Assessing waterway health in the Werribee River catchment

The WRivA are collaborating with environmental specialists Bio2Lab, to improve the health of Port Phillip Bay, by identifying major sources of stormwater pollution in the Werribee River catchment. By determining priority pollution sources, the project intends to raise awareness of local stormwater issues. This information will enable waterway managers such as the Victorian EPA, Melbourne Water and Wyndham City Council to target point-source pollution reduction strategies, coupled with education & awareness programs.

River bug sampling is also being conducted as part of the project. As different types of macroinvertebrates tolerate different stream conditions, their presence or absence can be used to indicate clean or polluted water. Therefore, they are a good indicator of the ecological health of a waterway.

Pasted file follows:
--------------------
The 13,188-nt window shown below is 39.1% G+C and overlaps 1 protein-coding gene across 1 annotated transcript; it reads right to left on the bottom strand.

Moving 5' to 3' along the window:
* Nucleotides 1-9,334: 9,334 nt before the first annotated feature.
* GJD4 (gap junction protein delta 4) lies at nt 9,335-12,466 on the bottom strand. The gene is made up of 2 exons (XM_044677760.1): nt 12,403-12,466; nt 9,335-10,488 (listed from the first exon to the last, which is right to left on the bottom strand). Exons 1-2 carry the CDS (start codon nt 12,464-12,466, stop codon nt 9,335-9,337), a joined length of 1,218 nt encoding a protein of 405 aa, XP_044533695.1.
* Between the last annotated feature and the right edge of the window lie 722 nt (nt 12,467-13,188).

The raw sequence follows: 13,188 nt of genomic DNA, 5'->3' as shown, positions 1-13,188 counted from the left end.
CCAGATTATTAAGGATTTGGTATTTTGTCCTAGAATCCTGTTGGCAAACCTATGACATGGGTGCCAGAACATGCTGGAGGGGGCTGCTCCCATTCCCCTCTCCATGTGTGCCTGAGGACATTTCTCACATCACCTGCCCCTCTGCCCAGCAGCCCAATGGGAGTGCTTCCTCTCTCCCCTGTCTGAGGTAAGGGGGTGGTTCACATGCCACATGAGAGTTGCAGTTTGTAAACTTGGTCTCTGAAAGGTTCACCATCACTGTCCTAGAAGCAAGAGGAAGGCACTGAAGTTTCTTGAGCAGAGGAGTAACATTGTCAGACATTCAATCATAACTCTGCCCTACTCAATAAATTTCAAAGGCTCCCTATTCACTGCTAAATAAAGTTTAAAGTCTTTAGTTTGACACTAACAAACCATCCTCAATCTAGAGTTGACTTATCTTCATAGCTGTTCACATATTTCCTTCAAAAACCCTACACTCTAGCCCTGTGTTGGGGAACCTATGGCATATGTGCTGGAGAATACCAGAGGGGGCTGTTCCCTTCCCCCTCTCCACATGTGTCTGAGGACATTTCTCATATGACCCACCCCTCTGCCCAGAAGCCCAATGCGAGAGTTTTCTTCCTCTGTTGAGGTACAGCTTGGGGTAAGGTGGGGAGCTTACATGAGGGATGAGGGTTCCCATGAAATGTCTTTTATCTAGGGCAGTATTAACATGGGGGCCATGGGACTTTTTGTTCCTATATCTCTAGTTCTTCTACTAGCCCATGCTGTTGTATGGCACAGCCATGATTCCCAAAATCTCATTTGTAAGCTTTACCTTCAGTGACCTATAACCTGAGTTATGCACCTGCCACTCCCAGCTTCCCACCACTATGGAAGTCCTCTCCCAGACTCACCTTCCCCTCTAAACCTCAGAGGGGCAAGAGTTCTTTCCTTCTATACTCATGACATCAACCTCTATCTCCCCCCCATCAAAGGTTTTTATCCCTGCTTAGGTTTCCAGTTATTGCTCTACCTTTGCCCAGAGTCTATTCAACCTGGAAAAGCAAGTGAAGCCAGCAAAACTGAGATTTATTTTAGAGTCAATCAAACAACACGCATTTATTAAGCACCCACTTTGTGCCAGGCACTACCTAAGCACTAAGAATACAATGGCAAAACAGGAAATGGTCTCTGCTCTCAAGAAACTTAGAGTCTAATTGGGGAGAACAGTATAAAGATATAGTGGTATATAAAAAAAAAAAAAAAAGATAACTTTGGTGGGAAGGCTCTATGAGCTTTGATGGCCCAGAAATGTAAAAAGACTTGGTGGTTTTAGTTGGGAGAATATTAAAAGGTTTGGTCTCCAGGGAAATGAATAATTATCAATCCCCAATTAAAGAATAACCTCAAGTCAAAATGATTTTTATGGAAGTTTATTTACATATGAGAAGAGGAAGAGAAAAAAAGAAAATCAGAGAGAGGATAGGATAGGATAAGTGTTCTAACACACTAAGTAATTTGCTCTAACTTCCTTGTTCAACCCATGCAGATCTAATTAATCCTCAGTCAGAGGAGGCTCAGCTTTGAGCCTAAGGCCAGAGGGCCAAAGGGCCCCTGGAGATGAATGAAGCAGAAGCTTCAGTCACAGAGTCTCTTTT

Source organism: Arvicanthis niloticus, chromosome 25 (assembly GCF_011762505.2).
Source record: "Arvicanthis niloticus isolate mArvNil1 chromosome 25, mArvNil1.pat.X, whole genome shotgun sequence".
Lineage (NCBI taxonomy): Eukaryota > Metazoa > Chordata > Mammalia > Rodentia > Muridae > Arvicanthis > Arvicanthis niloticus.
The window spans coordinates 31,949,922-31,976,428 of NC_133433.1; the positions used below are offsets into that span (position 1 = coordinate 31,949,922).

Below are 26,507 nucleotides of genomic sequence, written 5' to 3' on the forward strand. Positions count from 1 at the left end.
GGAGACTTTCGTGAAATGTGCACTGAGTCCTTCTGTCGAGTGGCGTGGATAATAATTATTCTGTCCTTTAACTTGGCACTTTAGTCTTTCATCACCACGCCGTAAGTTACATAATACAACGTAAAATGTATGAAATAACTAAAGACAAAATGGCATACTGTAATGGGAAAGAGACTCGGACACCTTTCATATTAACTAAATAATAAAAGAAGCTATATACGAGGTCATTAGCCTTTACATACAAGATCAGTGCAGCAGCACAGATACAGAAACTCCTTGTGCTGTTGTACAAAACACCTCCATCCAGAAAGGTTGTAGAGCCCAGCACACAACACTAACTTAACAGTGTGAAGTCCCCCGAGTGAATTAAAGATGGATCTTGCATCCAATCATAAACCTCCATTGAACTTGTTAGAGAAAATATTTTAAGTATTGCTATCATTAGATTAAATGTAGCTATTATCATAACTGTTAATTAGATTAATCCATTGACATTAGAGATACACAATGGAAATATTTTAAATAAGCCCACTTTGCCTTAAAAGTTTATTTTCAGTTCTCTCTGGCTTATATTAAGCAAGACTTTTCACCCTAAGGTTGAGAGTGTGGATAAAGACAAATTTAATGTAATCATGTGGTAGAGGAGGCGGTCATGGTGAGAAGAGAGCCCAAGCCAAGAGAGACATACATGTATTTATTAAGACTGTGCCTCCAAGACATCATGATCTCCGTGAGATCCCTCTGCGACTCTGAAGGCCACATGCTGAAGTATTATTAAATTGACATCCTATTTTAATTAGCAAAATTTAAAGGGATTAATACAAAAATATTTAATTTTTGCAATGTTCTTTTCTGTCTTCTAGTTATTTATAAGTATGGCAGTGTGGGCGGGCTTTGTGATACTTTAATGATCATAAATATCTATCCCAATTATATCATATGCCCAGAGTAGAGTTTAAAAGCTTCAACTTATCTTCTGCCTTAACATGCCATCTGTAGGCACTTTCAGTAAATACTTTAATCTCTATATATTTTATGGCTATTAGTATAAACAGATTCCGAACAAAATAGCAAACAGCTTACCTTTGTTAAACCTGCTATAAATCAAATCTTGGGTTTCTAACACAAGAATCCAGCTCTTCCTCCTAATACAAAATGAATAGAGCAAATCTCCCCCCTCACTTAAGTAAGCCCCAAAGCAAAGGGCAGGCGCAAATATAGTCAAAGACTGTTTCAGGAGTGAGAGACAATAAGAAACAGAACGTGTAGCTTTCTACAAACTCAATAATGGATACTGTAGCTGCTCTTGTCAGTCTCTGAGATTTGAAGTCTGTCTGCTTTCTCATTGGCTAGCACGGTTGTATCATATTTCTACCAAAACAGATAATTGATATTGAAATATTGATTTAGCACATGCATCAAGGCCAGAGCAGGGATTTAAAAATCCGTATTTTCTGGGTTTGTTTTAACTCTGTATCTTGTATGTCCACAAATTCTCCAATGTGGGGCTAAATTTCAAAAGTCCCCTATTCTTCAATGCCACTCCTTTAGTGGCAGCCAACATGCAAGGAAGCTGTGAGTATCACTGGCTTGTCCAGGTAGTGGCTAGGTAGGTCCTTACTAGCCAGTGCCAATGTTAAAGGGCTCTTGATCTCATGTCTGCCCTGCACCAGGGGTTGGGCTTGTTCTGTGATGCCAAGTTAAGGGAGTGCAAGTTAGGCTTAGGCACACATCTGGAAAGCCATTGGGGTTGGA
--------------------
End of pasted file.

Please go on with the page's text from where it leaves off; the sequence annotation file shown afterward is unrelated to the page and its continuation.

What are the findings so far?

The project has revealed the most polluted waterways are immediately downstream of the urban catchment around Werribee township and the surrounding suburbs. In contrast, the upper and lower reaches of the Werribee River had much lower levels of pollution. The most polluted area of the Werribee River corresponded with the most polluted stormwater outfall at the Maltby Bypass drain, which services a significant area of industrial catchment south of the Werribee township.

The urbanised reaches of the catchment are also dominated by tolerant macroinvertebrate species.

Phase 1 is now complete, and an interactive report card which details the findings can be found via the Bio2Lab website.

This is a 2-year project running from July 2018 to May 2020. The project is sponsored by the Department of Environment, Land, Water and Planning, via the Port Phillip Bay Fund.